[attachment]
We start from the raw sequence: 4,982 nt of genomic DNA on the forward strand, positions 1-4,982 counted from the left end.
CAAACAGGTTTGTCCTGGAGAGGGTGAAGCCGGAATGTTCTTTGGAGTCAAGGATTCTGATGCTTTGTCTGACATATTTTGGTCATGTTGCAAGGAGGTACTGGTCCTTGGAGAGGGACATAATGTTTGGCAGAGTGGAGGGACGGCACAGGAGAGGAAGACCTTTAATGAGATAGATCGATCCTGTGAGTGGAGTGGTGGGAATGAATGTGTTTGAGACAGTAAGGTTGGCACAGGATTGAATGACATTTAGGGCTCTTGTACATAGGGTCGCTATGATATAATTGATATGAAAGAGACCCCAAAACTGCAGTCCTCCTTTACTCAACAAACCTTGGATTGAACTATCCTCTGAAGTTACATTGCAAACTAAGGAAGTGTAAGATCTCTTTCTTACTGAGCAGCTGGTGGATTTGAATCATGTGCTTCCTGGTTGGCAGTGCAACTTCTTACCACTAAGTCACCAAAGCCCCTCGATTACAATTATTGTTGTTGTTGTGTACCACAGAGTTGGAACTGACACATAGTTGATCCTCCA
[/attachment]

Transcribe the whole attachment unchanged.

We start from the raw sequence: 4,982 nt of genomic DNA on the forward strand, positions 1-4,982 counted from the left end.
CAAACAGGTTTGTCCTGGAGAGGGTGAAGCCGGAATGTTCTTTGGAGTCAAGGATTCTGATGCTTTGTCTGACATATTTTGGTCATGTTGCAAGGAGGTACTGGTCCTTGGAGAGGGACATAATGTTTGGCAGAGTGGAGGGACGGCACAGGAGAGGAAGACCTTTAATGAGATAGATCGATCCTGTGAGTGGAGTGGTGGGAATGAATGTGTTTGAGACAGTAAGGTTGGCACAGGATTGAATGACATTTAGGGCTCTTGTACATAGGGTCGCTATGATATAATTGATATGAAAGAGACCCCAAAACTGCAGTCCTCCTTTACTCAACAAACCTTGGATTGAACTATCCTCTGAAGTTACATTGCAAACTAAGGAAGTGTAAGATCTCTTTCTTACTGAGCAGCTGGTGGATTTGAATCATGTGCTTCCTGGTTGGCAGTGCAACTTCTTACCACTAAGTCACCAAAGCCCCTCGATTACAATTATTGTTGTTGTTGTGTACCACAGAGTTGGAACTGACACATAGTTGATCCTCCA